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Fig. 1 Regulation of human health by gut microbiota. TG: triglycerides; ANGPTL4: angiopoietin-like 4; AMPK: 5′ adenosine monophosphate-activated protein kinase; FA: fatty acids; ZO-1: zonula occludens-1; LPS: lipopolysaccharides; GPCR-41/43: G-protein-coupled receptor 41/43; PYY: peptide tyrosine tyrosine; GLP-1: glucagon-like peptide-1; PPAR-γ: peroxisome proliferator-activated receptor γ; TMA: trimethylamine; TMAO: trimethylamine oxide; FXR5: farnesoid X receptor 5; VDR: vitamin D receptor; TGR5: G-protein-coupled receptor for bile acids.

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Note

National Natural Science Foundation of China: No. 81574014; No. 81904235; NO. bs07


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Conflict of Interest

The authors declare that they have no conflict of interest.

Acknowledgements

Special thanks are also extended to colleagues at the First Affiliated Hospital of Heilongjiang University of Chinese Medicine and Zhejiang Chinese Medical University.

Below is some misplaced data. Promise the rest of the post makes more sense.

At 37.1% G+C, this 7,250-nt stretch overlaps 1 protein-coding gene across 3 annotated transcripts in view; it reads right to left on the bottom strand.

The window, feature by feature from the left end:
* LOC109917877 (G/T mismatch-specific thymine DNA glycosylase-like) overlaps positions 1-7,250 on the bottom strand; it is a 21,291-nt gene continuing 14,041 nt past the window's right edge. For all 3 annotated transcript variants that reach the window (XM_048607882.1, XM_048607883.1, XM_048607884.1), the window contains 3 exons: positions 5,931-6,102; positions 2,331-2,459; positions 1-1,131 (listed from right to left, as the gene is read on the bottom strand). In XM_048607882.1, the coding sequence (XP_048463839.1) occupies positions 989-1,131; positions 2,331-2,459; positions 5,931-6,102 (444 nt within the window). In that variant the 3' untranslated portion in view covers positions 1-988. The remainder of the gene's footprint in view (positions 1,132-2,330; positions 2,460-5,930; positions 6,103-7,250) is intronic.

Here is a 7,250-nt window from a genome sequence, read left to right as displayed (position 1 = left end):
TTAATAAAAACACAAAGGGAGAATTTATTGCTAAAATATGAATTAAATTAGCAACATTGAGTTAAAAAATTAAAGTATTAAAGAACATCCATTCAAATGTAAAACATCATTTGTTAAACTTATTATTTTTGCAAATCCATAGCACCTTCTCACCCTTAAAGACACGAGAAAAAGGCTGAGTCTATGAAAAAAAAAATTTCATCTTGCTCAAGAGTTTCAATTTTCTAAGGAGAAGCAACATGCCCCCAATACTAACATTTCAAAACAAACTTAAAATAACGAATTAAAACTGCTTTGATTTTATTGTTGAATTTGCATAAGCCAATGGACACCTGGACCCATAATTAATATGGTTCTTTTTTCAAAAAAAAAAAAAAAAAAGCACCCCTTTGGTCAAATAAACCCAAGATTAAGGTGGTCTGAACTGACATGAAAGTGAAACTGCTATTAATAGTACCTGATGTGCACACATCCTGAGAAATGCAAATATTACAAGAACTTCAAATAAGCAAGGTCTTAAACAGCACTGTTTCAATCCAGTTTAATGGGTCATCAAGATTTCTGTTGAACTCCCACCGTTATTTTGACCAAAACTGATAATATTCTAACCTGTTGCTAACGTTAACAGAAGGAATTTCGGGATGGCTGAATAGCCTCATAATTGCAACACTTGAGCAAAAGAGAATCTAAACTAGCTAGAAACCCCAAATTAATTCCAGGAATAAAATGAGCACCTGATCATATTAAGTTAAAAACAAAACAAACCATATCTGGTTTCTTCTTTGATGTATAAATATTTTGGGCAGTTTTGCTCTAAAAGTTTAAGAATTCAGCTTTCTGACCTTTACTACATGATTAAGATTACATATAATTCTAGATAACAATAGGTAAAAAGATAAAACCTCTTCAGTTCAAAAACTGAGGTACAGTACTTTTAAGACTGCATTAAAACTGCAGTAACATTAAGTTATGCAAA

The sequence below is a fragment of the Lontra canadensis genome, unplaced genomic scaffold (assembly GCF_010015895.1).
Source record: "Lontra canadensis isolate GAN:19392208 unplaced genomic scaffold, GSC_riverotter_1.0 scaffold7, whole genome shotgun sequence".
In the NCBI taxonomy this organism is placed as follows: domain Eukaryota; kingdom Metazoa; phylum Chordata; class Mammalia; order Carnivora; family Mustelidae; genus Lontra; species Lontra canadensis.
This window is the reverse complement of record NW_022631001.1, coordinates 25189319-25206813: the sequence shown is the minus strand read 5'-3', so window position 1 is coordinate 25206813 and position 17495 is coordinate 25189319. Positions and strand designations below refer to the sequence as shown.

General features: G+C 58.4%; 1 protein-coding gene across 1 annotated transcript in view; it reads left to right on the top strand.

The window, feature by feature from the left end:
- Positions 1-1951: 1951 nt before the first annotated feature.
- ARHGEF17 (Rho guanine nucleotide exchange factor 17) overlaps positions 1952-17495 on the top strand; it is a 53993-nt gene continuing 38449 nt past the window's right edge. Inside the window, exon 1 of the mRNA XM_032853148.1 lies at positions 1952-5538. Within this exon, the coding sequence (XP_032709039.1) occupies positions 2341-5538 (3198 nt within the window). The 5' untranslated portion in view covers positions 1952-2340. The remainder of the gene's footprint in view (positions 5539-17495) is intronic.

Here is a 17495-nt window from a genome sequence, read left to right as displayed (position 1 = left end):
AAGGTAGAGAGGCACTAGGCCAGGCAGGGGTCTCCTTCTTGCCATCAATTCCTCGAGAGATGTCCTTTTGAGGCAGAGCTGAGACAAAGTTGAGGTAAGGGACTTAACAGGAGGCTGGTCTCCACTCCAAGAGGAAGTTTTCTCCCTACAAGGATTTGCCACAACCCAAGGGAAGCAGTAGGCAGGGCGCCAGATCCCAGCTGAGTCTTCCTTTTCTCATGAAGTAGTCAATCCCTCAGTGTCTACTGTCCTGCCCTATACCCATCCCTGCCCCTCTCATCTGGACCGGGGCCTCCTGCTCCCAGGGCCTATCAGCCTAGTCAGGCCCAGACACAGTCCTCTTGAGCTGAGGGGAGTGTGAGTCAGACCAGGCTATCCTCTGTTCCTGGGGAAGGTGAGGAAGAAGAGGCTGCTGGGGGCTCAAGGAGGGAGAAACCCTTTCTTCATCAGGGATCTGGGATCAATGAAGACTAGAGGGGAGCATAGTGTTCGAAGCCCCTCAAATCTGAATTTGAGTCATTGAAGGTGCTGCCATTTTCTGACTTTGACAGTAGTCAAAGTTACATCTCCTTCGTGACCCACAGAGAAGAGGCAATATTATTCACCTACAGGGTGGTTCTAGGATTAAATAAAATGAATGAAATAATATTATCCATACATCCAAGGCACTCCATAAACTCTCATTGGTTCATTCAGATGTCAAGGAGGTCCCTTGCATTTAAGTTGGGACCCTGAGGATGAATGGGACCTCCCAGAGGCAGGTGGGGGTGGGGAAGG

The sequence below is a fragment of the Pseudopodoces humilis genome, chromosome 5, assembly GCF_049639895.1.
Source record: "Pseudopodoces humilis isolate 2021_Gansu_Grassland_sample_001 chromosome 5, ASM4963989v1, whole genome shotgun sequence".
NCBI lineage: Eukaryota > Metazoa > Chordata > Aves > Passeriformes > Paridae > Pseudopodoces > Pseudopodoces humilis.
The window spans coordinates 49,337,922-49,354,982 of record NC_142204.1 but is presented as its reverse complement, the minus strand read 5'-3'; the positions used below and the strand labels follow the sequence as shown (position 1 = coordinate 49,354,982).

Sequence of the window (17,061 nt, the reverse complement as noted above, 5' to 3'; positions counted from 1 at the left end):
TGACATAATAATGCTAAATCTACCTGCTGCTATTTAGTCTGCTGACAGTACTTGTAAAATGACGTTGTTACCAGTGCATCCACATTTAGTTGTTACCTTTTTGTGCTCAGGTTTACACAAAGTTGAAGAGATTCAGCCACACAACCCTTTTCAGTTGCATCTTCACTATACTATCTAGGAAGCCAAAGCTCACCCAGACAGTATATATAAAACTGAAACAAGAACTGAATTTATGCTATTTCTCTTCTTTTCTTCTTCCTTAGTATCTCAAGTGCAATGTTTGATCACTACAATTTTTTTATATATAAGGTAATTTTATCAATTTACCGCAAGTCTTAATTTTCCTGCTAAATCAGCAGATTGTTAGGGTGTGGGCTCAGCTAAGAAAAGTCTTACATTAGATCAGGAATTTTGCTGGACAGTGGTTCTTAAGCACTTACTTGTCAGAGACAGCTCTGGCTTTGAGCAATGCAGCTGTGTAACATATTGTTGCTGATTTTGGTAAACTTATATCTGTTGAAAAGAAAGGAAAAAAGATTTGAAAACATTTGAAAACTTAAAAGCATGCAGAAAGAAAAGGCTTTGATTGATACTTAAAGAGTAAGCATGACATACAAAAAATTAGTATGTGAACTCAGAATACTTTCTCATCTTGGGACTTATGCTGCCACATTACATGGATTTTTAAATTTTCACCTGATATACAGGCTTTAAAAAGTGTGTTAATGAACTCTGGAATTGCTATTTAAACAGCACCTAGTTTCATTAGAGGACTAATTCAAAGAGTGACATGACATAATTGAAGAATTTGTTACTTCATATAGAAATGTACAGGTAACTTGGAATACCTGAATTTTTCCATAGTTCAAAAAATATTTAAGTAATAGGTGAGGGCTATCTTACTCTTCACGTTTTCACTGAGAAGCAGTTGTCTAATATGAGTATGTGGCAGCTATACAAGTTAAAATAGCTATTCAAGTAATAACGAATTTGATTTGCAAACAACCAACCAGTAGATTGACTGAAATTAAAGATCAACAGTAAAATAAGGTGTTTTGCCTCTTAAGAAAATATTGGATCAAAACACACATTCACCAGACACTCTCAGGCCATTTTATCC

Correspondence

Prof. Xiaoling Feng
First Affiliated Hospital of Heilongjiang University of Chinese Medicine
Heping
Harbin 150040, Heilongjiang
China   


  
Zoom Image
Fig. 1 Regulation of human health by gut microbiota. TG: triglycerides; ANGPTL4: angiopoietin-like 4; AMPK: 5′ adenosine monophosphate-activated protein kinase; FA: fatty acids; ZO-1: zonula occludens-1; LPS: lipopolysaccharides; GPCR-41/43: G-protein-coupled receptor 41/43; PYY: peptide tyrosine tyrosine; GLP-1: glucagon-like peptide-1; PPAR-γ: peroxisome proliferator-activated receptor γ; TMA: trimethylamine; TMAO: trimethylamine oxide; FXR5: farnesoid X receptor 5; VDR: vitamin D receptor; TGR5: G-protein-coupled receptor for bile acids.